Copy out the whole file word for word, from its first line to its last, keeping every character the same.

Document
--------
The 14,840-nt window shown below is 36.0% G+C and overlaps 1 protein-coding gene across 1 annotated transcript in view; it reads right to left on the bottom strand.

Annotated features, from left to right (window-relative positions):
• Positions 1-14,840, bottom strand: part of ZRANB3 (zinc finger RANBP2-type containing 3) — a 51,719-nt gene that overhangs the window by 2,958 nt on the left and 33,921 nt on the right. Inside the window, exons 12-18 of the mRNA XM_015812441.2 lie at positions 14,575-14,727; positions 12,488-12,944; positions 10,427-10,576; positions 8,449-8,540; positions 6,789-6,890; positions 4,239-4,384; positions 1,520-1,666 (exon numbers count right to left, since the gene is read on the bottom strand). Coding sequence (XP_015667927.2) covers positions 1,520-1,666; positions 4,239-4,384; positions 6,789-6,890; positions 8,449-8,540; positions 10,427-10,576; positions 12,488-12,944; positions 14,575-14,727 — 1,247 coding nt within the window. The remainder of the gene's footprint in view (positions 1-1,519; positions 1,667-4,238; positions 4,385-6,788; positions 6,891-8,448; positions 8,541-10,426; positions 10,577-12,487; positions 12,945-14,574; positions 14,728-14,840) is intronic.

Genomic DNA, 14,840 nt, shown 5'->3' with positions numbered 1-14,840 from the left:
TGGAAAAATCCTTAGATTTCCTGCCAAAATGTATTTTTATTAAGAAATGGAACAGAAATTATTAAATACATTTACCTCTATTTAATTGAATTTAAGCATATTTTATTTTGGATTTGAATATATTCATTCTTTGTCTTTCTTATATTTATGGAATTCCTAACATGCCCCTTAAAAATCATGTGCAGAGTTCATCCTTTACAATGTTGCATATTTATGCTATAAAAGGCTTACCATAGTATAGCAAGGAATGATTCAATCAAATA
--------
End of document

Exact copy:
The 14,840-nt window shown below is 36.0% G+C and overlaps 1 protein-coding gene across 1 annotated transcript in view; it reads right to left on the bottom strand.

Annotated features, from left to right (window-relative positions):
• Positions 1-14,840, bottom strand: part of ZRANB3 (zinc finger RANBP2-type containing 3) — a 51,719-nt gene that overhangs the window by 2,958 nt on the left and 33,921 nt on the right. Inside the window, exons 12-18 of the mRNA XM_015812441.2 lie at positions 14,575-14,727; positions 12,488-12,944; positions 10,427-10,576; positions 8,449-8,540; positions 6,789-6,890; positions 4,239-4,384; positions 1,520-1,666 (exon numbers count right to left, since the gene is read on the bottom strand). Coding sequence (XP_015667927.2) covers positions 1,520-1,666; positions 4,239-4,384; positions 6,789-6,890; positions 8,449-8,540; positions 10,427-10,576; positions 12,488-12,944; positions 14,575-14,727 — 1,247 coding nt within the window. The remainder of the gene's footprint in view (positions 1-1,519; positions 1,667-4,238; positions 4,385-6,788; positions 6,891-8,448; positions 8,541-10,426; positions 10,577-12,487; positions 12,945-14,574; positions 14,728-14,840) is intronic.

Genomic DNA, 14,840 nt, shown 5'->3' with positions numbered 1-14,840 from the left:
TGGAAAAATCCTTAGATTTCCTGCCAAAATGTATTTTTATTAAGAAATGGAACAGAAATTATTAAATACATTTACCTCTATTTAATTGAATTTAAGCATATTTTATTTTGGATTTGAATATATTCATTCTTTGTCTTTCTTATATTTATGGAATTCCTAACATGCCCCTTAAAAATCATGTGCAGAGTTCATCCTTTACAATGTTGCATATTTATGCTATAAAAGGCTTACCATAGTATAGCAAGGAATGATTCAATCAAATA